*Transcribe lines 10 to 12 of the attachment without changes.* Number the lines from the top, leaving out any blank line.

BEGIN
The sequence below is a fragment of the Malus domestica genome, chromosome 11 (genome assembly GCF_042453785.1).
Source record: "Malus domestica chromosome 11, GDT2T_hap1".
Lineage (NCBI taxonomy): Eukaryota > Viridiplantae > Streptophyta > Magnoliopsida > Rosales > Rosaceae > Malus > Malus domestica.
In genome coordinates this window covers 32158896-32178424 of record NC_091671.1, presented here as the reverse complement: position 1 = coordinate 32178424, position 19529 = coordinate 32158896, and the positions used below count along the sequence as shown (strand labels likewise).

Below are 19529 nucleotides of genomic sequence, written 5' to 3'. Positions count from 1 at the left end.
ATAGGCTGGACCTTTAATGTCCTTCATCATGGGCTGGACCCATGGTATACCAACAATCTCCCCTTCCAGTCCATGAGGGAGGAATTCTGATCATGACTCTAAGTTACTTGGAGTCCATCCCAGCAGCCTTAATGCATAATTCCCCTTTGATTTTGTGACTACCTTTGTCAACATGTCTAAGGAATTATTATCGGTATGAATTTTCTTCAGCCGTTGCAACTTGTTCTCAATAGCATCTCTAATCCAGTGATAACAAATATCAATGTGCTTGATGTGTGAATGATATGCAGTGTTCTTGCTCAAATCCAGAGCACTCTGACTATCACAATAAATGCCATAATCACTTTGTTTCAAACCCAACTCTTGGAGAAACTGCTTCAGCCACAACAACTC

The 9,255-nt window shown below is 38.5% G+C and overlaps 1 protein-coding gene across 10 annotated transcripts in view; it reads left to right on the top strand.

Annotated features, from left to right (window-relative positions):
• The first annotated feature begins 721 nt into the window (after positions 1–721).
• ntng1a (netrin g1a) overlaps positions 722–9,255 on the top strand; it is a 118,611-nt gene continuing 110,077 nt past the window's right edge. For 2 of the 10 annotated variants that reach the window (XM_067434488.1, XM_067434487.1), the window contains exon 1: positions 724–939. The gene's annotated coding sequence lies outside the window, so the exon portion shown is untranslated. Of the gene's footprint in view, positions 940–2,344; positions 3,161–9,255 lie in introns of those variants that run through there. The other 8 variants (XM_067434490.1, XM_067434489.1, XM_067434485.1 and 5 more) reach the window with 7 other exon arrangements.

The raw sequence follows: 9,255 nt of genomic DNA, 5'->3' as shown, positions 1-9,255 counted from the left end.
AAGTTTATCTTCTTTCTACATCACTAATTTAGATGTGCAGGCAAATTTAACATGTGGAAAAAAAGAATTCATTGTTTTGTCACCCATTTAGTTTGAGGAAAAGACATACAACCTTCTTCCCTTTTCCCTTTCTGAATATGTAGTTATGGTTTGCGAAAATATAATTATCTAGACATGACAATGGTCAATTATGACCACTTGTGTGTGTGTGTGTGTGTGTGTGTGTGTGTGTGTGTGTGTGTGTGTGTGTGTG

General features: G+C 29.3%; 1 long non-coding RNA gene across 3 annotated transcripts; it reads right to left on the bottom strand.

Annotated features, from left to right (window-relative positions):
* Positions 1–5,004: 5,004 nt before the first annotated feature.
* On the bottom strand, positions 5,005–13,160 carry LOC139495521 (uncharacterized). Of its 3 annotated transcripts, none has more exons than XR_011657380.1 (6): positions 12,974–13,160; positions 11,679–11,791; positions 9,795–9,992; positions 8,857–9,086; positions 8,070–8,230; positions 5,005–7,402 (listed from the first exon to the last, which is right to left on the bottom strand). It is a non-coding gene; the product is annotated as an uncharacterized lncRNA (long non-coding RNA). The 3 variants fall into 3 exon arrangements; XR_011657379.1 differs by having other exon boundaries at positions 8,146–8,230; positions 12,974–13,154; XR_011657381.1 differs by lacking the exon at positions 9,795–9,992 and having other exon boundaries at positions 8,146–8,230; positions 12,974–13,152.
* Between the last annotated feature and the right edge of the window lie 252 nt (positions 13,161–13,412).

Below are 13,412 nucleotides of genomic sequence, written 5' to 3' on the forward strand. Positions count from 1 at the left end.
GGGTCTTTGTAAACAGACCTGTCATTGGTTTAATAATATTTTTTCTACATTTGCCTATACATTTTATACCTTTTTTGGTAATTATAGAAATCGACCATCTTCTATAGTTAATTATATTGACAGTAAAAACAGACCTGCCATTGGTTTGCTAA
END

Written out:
• ntng1a (netrin g1a) overlaps positions 722–9,255 on the top strand; it is a 118,611-nt gene continuing 110,077 nt past the window's right edge. For 2 of the 10 annotated variants that reach the window (XM_067434488.1, XM_067434487.1), the window contains exon 1: positions 724–939. The gene's annotated coding sequence lies outside the window, so the exon portion shown is untranslated. Of the gene's footprint in view, positions 940–2,344; positions 3,161–9,255 lie in introns of those variants that run through there. The other 8 variants (XM_067434490.1, XM_067434489.1, XM_067434485.1 and 5 more) reach the window with 7 other exon arrangements.

The raw sequence follows: 9,255 nt of genomic DNA, 5'->3' as shown, positions 1-9,255 counted from the left end.
AAGTTTATCTTCTTTCTACATCACTAATTTAGATGTGCAGGCAAATTTAACATGTGGAAAAAAAGAATTCATTGTTTTGTCACCCATTTAGTTTGAGGAAAAGACATACAACCTTCTTCCCTTTTCCCTTTCTGAATATGTAGTTATGGTTTGCGAAAATATAATTATCTAGACATGACAATGGTCAATTATGACCACTTGTGTGTGTGTGTGTGTGTGTGTGTGTGTGTGTGTGTGTGTGTGTGTGTGTGTG